__ ,'" "`. | | `b,_,aP P
__ ,' `. / \ ; ; """" d'
.' `. / | | | \ / ,P"
_ | | | / \ / `. .' a,.__,aP"
. o (_) `.__.' `.__.' `.___.' `-._____.-' `"""''
The spiral is a good example of anti-aliasing
-- using the particular shape of some chharacters (especially b, d, and
P) to smooth the edge of a solid shape.
A final point: don't use the Tab key. Pressing
Tab will go along a certain number of spaces in your editor/word processor
-- but that `certain number' is differennt for different newsreaders, editors,
and so on, so your picture may suffer from what is known as `tab damage'
when other people try to view it. Just use spaces instead.
Here are a couple links to existing ASCII
(Daniel Au's Tutorial)
(Hayley Wakenshaw's Tutorial)
(Allen Mullen's Site- several tutorials)
should I know before posting ASCII art?
It doesn't matter if it's not
particularly good -- we'd like to see it anyway. We won't be rude about
it (although you'd better tell us what it is, or we might ask :-), but
if it shows potential, you may find that other people will `re-diddle'
it -- change a few characters, make it a bit better, and re-post it.
Are you sending it as plain text? Some
news programs, particularly those built in to Web browsers, read and write
messages in HTML (HyperText Markup Language, the language which Web pages
in ASCII art, but few newsreaders support it, and those which don't will
show a whole lot of garbage text with your picture hidden inside it.
HOWEVER, there are a few things you should
check before you post any piece of ASCII art.
So if you have one of these HTML-sending
programs, PLEASE select the option which tells it to send messages as plain
text only. If you have a picture which uses HTML for a particular feature
(such as colours or animation), put it on a Web page, and post the URL
of the page to alt.ascii-art, rather than posting the whole picture.
Is it under 72 characters wide? Most
news readers can only show lines which are under either 72, 76, or 80 characters
wide, so if your picture is wider than 72 characters it may get wrapped
(see Question 4). Also remove any unnecessary
space characters from the end of each line of the picture, to prevent lines
from being too long (and getting wrapped) without your realizing.
Have you used any control codes? Inserting
control codes (ASCII characters 0 to 31) in a picture can sometimes achieve
interesting effects on your computer screen or news reader, such as reversing
text, changing its colour, and so on. DO NOT post any of these pictures
to alt.ascii-art, for two reasons:
the effects that the control codes have on
your news reader are almost certainly going to be different from those
on the thousands of other news readers that other people use
on some news readers, control codes can cause
messed up displays, messages not appearing, or (in some cases) the news
If your first line starts with one or more
spaces, stick a dummy line (such as -- or .) above it, to prevent the
spaces from being ignored by your news program (this only applies to some
news programs, and only to the first line of the message).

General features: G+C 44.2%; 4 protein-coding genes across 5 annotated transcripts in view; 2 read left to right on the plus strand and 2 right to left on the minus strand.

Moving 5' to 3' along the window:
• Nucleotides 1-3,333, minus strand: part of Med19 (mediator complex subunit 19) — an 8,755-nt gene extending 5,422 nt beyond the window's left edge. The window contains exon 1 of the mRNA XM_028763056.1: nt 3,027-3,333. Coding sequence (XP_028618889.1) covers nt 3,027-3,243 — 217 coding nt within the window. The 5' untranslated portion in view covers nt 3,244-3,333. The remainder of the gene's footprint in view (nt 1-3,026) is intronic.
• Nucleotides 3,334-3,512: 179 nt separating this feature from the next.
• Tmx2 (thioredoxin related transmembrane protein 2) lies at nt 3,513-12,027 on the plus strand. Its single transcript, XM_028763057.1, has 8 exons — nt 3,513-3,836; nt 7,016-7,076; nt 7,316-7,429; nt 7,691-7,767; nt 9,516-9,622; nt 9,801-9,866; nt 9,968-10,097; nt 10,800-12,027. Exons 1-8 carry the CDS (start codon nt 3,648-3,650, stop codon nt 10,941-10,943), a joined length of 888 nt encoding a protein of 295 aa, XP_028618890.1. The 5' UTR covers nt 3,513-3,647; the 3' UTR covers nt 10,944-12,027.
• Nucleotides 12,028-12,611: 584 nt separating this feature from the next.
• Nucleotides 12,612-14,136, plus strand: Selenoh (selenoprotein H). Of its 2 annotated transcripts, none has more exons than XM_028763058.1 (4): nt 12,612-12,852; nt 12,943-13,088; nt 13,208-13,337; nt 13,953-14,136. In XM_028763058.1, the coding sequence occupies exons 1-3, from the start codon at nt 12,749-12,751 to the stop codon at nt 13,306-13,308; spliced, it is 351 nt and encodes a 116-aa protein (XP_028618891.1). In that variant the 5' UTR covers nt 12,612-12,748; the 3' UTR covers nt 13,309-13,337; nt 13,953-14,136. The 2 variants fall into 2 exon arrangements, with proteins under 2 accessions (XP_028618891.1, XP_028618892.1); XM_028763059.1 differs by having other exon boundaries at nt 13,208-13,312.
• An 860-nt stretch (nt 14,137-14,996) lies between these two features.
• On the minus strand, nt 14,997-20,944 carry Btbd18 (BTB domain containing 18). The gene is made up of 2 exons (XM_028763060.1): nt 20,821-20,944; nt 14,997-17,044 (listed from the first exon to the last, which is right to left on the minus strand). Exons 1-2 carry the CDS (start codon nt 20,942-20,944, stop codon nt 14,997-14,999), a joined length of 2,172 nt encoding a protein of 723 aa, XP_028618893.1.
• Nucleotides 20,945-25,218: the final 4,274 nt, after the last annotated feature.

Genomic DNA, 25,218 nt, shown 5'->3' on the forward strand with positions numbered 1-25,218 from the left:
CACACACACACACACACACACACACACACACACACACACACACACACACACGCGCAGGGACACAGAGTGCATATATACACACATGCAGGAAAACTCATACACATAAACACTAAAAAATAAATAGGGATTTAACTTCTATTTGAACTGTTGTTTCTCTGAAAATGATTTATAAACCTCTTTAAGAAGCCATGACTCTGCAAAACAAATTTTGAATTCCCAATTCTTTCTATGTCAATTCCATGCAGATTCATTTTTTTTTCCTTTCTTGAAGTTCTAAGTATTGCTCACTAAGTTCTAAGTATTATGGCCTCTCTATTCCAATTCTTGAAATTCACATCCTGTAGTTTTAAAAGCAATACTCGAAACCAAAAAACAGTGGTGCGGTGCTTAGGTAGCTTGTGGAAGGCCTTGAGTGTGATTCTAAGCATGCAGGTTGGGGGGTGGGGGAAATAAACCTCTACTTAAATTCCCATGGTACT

If you're not sure about whether your message
will turn out ok, post it to a test newsgroup (such as news:alt.test
or news:misc.test) first and make sure
(using a different newsreader, if you can) that you can read it ok.
[See Question 10 for advice on posting
someone else's ASCII art.]
I post to ask for some text drawn in ASCII?
Probably not, unless we're REALLY
bored. The reason for this is that there is a program called Figlet which
does that sort of thing automatically -- you type in `Jane Smith', and
you get back
( / ( o _/_ /
/ __, _ _ `. _ _ , / /_
_/_(_/(_/ /_(/_ (___)/ / /_(_(__/ /_
in this and a whole lot of other
fonts (lettering styles). The ASCII text-art produced by Figlet can be
quite stunning, so it's best to try it first before asking for help from
The Figlet home page is at http://st-www.cs.uiuc.edu/users/chai/figlet.html.
This site links to the FTP site ftp://ftp.internexus.net/pub/figlet
where you can download versions of the program for many different platforms.
If you have a Web browser which has form
support (most browsers do), you can run Figlet on the Internet by going
to one of the following sites and choosing your text and options on the
Web page. Different sites offer different options (eg multiple fonts at
once, justification, line length etc). Some of these sites also provide
an e-mail Figlet service for people with browsers which don't support forms.
(Thanks to Shimrod and Veronica Karlsson
for the original url list.)
If Figlet doesn't produce the kind of results
you want, THEN you can post to the newsgroup with your request. Make sure
that you include:
the fact that you have already tried Figlet,
or don't have access to it (otherwise you will probably just get
told to use it)
a description of the kind of lettering you
want, along with any other symbols or logos which you would like incorporated
Can I post to ask for an ASCII art picture?
Yes, if we find it interesting.
Give your request the subject `REQ: xyz' if you're looking for a picture
of an xyz, then in the message describe more exactly what you're looking
for. Generally, the more specific you are, the more likely you are to get
someone to draw what you want: if you just say something like `can someone
draw me a fish' then you're not likely to get many replies, because people
won't be sure whether or not they're wasting their time by drawing something
you won't want. If you don't have Web access, mention this fact, otherwise
you may get replies consisting only of URLs for the kind of pictures you're
How do I get an existing picture converted to ASCII art?
There are computer programs which convert
graphics files of a particular format (usually GIF) to ASCII art. They